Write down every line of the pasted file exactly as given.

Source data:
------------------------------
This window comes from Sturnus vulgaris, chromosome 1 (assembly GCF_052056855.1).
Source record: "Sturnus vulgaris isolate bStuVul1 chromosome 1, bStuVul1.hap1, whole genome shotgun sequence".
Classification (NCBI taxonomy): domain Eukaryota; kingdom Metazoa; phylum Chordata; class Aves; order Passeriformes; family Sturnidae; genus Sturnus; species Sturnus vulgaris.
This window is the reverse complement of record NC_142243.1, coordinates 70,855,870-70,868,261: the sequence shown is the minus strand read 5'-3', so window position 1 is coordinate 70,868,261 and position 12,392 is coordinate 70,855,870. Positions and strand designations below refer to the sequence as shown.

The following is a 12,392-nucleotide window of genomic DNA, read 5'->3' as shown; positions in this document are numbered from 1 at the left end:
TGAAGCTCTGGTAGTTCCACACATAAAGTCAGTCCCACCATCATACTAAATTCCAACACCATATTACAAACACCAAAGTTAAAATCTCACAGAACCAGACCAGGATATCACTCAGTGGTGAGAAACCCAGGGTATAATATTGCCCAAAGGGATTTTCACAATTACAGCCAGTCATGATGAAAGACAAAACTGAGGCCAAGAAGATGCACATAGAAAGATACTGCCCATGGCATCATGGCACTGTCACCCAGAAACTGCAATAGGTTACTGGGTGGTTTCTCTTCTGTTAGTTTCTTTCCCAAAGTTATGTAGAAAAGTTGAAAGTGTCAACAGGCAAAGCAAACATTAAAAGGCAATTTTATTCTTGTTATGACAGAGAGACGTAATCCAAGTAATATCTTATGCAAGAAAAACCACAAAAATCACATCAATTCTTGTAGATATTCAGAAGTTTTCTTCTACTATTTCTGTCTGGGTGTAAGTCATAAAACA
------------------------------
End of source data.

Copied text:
This window comes from Sturnus vulgaris, chromosome 1 (assembly GCF_052056855.1).
Source record: "Sturnus vulgaris isolate bStuVul1 chromosome 1, bStuVul1.hap1, whole genome shotgun sequence".
Classification (NCBI taxonomy): domain Eukaryota; kingdom Metazoa; phylum Chordata; class Aves; order Passeriformes; family Sturnidae; genus Sturnus; species Sturnus vulgaris.
This window is the reverse complement of record NC_142243.1, coordinates 70,855,870-70,868,261: the sequence shown is the minus strand read 5'-3', so window position 1 is coordinate 70,868,261 and position 12,392 is coordinate 70,855,870. Positions and strand designations below refer to the sequence as shown.

The following is a 12,392-nucleotide window of genomic DNA, read 5'->3' as shown; positions in this document are numbered from 1 at the left end:
TGAAGCTCTGGTAGTTCCACACATAAAGTCAGTCCCACCATCATACTAAATTCCAACACCATATTACAAACACCAAAGTTAAAATCTCACAGAACCAGACCAGGATATCACTCAGTGGTGAGAAACCCAGGGTATAATATTGCCCAAAGGGATTTTCACAATTACAGCCAGTCATGATGAAAGACAAAACTGAGGCCAAGAAGATGCACATAGAAAGATACTGCCCATGGCATCATGGCACTGTCACCCAGAAACTGCAATAGGTTACTGGGTGGTTTCTCTTCTGTTAGTTTCTTTCCCAAAGTTATGTAGAAAAGTTGAAAGTGTCAACAGGCAAAGCAAACATTAAAAGGCAATTTTATTCTTGTTATGACAGAGAGACGTAATCCAAGTAATATCTTATGCAAGAAAAACCACAAAAATCACATCAATTCTTGTAGATATTCAGAAGTTTTCTTCTACTATTTCTGTCTGGGTGTAAGTCATAAAACA